Army-wide effort gets Soldiers to Kosovo
May 9, 2008
Approximately 150 Soldiers of the 106th Aviation Regiment, Illinois National Guard, recently deployed to Kosovo as part of the United Nations mandated NATO led peacekeeping force.
Lt. Gen. H. Steven Blum, chief of the National Guard Bureau, called the U.S military role on the KFOR Task Force, "A very sophisticated, nuanced mission at a time that's probably as critical in Kosovo as any time in their history. It's exciting to see the National Guard responsible for the American contribution to guarantee a safe and secure environment for a nation that has just literally been born."
The Soldiers are currently undergoing pre-deployment training in Europe. In June they will begin their flights to Kosovo.
The mission, called KFOR for Kosovo Force, will require the 106th to fly their helicopters around Kosovo, moving personnel and equipment on humanitarian, peacekeeping and medical aid missions. Other KFOR tasks include security of ethnic minorities, relocation of displaced persons and refugees, civil affairs, and reconstruction.
"This is a different environment and mission from our last deployment," said Lt. Col. Jeff Becker, commander, 106th Aviation Regiment. "Roughly 50 percent of these Soldiers deployed to Iraq and conducted air movement operations in 2003-2004."
"We are going to fly the helicopters into Kosovo after pre-deployment training in Germany. Our entire mobilization is scheduled for 12 months, so we should have approximately eight or nine months of boots on the ground in Kosovo," said Chief Warrant Officer Rich Fayman, Illinois National Guard officer in charge of the Blackhawk helicopter mission.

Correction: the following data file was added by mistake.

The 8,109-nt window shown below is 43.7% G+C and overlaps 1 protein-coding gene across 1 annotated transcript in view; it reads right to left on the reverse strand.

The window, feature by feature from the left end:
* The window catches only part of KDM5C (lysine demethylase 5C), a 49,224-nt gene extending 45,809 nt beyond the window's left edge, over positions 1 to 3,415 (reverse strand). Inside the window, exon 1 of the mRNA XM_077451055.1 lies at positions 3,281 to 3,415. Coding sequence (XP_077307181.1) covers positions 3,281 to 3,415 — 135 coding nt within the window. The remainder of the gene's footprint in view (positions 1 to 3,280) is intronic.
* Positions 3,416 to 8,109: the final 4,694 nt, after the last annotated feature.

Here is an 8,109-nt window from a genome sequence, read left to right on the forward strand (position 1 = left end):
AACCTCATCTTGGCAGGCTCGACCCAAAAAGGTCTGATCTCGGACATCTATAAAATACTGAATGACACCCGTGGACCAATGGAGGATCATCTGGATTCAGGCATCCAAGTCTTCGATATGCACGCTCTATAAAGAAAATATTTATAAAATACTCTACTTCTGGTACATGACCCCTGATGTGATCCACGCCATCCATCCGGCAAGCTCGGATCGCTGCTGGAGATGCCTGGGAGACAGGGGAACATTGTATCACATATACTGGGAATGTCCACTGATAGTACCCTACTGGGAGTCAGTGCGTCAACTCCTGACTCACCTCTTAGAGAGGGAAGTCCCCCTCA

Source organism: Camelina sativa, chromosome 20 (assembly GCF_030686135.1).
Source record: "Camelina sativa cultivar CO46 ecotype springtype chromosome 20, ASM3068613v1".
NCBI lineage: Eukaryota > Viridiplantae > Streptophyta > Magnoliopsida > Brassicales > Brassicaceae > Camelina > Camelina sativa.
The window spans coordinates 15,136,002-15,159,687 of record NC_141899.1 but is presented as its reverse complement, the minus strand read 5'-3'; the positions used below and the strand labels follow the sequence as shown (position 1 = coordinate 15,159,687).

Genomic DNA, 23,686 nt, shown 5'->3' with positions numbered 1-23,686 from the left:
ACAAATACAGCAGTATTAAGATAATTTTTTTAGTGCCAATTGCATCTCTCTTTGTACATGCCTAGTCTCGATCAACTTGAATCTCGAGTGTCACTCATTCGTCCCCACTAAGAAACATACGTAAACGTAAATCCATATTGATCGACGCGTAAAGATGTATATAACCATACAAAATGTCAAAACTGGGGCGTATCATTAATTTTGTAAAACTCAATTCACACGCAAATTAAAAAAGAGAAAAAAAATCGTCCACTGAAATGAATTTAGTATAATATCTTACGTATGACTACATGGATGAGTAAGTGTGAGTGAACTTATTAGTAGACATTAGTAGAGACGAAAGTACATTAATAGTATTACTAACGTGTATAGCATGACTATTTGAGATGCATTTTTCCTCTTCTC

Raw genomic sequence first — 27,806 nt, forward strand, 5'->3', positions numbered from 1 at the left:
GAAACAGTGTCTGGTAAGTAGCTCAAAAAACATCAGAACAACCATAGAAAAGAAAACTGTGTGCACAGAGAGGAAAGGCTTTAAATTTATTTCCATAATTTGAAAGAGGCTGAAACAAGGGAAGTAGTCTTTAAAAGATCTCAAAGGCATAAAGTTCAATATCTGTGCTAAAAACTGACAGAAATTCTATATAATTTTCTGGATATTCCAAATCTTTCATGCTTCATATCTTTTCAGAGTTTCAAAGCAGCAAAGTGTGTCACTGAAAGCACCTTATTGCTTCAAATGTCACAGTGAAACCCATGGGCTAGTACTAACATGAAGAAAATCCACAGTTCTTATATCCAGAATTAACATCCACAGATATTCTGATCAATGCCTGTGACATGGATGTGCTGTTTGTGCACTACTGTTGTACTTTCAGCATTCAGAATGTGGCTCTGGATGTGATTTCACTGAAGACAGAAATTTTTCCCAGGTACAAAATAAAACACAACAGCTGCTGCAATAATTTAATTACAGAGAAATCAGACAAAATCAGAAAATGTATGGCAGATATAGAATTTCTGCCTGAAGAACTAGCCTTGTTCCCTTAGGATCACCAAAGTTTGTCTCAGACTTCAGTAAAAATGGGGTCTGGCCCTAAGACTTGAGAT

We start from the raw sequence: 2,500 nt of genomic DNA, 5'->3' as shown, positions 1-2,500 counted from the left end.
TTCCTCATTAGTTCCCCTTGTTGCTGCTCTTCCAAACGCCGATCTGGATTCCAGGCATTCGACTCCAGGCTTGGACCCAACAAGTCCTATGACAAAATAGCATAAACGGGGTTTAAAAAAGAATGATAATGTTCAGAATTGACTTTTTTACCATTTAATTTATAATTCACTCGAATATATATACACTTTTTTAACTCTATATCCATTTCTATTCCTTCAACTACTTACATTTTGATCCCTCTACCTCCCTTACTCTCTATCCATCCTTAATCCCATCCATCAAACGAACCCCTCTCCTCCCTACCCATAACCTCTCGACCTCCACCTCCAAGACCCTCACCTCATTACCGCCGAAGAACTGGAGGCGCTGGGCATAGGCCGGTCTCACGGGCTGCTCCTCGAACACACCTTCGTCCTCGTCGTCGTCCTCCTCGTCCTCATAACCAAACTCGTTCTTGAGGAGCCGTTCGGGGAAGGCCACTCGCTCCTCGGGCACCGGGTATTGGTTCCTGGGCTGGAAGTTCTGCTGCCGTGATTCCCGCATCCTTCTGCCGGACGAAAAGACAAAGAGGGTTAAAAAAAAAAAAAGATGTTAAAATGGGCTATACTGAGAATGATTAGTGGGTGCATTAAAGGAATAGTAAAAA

A major component of this peacekeeping mission was getting the unit's UH-60 Black Hawk helicopters from Illinois to Kosovo.
On April 30 the 106th flew 11 Black Hawks to Charleston, S.C., where the Surface Deployment Distribution Command's 841st Transportation Battalion took over.
"Transporting the Blackhawks is different than other military cargo," said Sgt. 1st Class Jones, 841st. "We coordinate for the ship arrival and all other cargo, but the aviation unit breaks down, loads, and un-loads the helicopters onto the ships themselves."
The 841st managed the large task of getting the helicopters transported from Charleston to Europe via ship. Master Sgt. Kevin Young, 841st cargo specialist, deployed to Bosnia in 2000 as part of the KFOR mission.
"I know how important this mission is to the people in Kosovo, said Young. We will make sure that all of the deploying soldiers' cargo will be shipped safely, securely, and efficiently to their deployment area in Kosovo," said Young.
Kosovo has been under United Nations protection since 1999 after NATO intervened to halt Slobodan Milosevic's repression of the Kosovo province's ethnic Albanians, who make up about 95 percent of its population.
After years of civil unrest, Kosovo officially declared independence from Serbia Feb. 17. Although the U.S. and its neighboring countries Croatia, Hungary and Bulgaria, have officially recognized and independent Kosovo, members of the European Union and United Nations are divided.
The Kosovo Parliament debuted the flag for the world's youngest country in February. Kosovo's flag depicts a yellow map of the province on a blue background with six white stars. The colors are representative of Kosovo's aspirations for entry into the European Union and United Nations.
The United Stated is part of KFOR Task Force East with Armenia, Greece, Lithuania, Poland, Romania, and Ukraine. The entire KFOR Task Force is comprised of 39 nations.
(Editor's Note: Capt. Chris LeCron is the public affairs officer and military journalist for 841st Transportation Battalion (seaport). Master Sgt. Kevin Young is the photojournalist for the same unit. Illinois National Guard Public Affairs and KFOR Public Affairs contributed to this article.)